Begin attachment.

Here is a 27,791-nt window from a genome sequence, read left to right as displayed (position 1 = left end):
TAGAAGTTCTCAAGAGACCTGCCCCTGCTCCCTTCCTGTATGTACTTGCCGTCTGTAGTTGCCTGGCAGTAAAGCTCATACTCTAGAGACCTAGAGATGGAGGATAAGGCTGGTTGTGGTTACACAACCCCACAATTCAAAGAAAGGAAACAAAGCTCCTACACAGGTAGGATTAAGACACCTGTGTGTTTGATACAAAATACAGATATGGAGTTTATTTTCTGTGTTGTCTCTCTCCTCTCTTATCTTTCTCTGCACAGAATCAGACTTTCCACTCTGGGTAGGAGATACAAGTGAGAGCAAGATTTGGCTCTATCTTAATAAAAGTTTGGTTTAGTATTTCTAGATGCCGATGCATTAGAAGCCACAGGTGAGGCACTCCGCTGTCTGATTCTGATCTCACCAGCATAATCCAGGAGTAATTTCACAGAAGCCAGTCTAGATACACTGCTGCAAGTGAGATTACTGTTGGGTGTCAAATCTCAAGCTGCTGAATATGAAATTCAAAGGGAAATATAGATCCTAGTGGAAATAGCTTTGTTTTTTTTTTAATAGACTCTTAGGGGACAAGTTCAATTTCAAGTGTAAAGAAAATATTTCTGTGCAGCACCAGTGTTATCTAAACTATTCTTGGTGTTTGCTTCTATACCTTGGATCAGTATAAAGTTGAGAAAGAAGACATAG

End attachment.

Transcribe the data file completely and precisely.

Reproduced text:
Here is a 27,791-nt window from a genome sequence, read left to right as displayed (position 1 = left end):
TAGAAGTTCTCAAGAGACCTGCCCCTGCTCCCTTCCTGTATGTACTTGCCGTCTGTAGTTGCCTGGCAGTAAAGCTCATACTCTAGAGACCTAGAGATGGAGGATAAGGCTGGTTGTGGTTACACAACCCCACAATTCAAAGAAAGGAAACAAAGCTCCTACACAGGTAGGATTAAGACACCTGTGTGTTTGATACAAAATACAGATATGGAGTTTATTTTCTGTGTTGTCTCTCTCCTCTCTTATCTTTCTCTGCACAGAATCAGACTTTCCACTCTGGGTAGGAGATACAAGTGAGAGCAAGATTTGGCTCTATCTTAATAAAAGTTTGGTTTAGTATTTCTAGATGCCGATGCATTAGAAGCCACAGGTGAGGCACTCCGCTGTCTGATTCTGATCTCACCAGCATAATCCAGGAGTAATTTCACAGAAGCCAGTCTAGATACACTGCTGCAAGTGAGATTACTGTTGGGTGTCAAATCTCAAGCTGCTGAATATGAAATTCAAAGGGAAATATAGATCCTAGTGGAAATAGCTTTGTTTTTTTTTTAATAGACTCTTAGGGGACAAGTTCAATTTCAAGTGTAAAGAAAATATTTCTGTGCAGCACCAGTGTTATCTAAACTATTCTTGGTGTTTGCTTCTATACCTTGGATCAGTATAAAGTTGAGAAAGAAGACATAG